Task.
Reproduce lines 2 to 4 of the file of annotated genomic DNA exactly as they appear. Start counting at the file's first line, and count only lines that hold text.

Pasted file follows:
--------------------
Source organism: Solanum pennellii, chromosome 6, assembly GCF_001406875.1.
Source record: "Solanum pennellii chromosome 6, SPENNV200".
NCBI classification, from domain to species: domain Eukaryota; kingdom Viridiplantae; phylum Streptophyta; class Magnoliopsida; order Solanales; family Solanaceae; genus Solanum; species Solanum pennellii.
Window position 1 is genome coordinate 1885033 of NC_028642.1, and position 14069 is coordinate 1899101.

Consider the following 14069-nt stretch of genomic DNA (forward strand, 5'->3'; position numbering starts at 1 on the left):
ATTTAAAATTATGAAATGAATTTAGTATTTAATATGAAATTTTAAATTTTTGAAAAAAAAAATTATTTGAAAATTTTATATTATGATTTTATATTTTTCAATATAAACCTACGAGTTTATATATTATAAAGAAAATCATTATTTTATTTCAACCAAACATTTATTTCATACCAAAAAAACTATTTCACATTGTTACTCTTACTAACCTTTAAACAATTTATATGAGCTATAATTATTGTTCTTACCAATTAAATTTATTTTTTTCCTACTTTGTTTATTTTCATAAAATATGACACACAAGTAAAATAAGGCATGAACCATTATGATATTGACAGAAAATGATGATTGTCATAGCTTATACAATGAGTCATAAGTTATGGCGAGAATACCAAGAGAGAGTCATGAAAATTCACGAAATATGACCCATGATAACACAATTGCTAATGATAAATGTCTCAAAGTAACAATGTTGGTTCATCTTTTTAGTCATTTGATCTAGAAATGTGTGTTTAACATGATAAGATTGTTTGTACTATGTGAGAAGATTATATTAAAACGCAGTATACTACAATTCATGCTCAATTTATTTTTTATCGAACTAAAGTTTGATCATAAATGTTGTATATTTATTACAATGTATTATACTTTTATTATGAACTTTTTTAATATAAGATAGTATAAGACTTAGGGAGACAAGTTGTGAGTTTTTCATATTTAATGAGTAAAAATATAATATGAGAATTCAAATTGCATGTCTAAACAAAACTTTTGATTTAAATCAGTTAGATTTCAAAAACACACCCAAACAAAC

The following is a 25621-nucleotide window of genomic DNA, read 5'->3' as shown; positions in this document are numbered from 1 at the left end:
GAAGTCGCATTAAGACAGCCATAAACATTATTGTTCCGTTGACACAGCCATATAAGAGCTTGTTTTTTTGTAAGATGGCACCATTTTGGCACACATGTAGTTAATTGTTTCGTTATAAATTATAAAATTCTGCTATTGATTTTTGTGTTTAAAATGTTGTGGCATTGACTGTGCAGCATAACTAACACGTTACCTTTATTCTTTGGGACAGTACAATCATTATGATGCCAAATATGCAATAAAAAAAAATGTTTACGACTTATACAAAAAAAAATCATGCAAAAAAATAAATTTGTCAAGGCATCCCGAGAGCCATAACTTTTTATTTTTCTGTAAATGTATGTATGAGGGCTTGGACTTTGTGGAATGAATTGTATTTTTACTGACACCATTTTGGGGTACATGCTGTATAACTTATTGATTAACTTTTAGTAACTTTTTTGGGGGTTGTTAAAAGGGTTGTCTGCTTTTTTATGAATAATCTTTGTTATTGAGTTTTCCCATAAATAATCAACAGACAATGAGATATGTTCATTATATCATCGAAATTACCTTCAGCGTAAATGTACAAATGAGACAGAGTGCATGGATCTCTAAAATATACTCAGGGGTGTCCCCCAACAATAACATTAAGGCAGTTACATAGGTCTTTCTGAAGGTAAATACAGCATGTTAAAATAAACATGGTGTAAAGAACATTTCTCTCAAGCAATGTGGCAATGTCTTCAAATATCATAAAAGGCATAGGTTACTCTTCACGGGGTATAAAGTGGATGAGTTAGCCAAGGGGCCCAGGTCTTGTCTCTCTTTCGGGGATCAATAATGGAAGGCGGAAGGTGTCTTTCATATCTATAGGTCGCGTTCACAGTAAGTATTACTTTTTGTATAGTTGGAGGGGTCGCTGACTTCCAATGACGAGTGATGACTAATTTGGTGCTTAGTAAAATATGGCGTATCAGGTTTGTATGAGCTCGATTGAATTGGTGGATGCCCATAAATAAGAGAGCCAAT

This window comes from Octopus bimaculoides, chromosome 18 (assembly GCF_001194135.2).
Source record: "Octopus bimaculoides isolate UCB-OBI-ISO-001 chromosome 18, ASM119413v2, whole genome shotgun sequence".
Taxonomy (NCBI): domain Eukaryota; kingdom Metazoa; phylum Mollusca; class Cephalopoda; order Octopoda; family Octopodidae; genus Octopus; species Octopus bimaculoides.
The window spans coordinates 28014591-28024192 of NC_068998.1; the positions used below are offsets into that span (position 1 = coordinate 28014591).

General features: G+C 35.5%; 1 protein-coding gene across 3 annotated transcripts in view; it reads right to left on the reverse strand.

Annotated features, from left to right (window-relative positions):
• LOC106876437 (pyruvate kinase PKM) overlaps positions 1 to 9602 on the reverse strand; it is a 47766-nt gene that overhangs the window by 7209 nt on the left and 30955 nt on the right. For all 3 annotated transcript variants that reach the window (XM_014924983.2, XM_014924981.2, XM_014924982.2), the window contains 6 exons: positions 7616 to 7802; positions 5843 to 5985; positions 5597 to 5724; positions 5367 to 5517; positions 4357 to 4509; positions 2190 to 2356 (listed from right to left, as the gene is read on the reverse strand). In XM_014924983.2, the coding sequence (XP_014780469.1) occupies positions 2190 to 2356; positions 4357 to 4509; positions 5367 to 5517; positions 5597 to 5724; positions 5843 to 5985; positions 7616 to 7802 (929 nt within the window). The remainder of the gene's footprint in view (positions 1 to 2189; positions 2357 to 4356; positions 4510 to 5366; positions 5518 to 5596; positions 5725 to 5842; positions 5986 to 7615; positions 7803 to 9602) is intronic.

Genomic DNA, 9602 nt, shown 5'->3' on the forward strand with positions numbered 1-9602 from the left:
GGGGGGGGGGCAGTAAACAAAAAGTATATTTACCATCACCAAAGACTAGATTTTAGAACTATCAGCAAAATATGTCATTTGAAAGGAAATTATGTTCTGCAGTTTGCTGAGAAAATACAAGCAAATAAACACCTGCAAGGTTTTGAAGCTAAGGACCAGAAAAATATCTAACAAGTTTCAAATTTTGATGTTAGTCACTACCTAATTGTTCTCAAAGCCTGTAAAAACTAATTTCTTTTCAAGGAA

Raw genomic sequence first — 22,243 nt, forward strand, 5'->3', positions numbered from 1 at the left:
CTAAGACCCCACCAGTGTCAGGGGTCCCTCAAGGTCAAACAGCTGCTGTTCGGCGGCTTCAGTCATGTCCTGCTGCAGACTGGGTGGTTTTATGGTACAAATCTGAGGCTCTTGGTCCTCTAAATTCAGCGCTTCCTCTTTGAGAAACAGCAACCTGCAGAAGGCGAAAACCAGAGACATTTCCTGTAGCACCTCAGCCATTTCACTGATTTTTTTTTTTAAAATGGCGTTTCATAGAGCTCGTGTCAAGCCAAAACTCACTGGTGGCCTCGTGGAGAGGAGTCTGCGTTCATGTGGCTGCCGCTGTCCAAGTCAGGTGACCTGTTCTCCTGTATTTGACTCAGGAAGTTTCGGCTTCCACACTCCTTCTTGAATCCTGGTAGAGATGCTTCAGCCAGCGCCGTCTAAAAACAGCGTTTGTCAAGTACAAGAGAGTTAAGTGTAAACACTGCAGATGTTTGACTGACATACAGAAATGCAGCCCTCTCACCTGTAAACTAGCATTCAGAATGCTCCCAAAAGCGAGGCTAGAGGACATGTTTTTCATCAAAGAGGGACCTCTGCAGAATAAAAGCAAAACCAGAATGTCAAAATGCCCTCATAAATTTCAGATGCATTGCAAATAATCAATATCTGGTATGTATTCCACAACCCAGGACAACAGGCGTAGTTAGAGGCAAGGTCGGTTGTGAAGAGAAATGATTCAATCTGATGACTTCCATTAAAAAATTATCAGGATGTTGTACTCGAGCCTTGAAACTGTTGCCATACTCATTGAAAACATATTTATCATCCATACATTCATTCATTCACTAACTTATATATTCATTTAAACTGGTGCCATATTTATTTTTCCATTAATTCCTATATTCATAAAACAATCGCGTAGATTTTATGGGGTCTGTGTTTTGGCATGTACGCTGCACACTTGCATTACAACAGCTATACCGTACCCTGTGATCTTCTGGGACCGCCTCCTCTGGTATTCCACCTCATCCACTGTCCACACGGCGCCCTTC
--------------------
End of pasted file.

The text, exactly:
Source record: "Solanum pennellii chromosome 6, SPENNV200".
NCBI classification, from domain to species: domain Eukaryota; kingdom Viridiplantae; phylum Streptophyta; class Magnoliopsida; order Solanales; family Solanaceae; genus Solanum; species Solanum pennellii.
Window position 1 is genome coordinate 1885033 of NC_028642.1, and position 14069 is coordinate 1899101.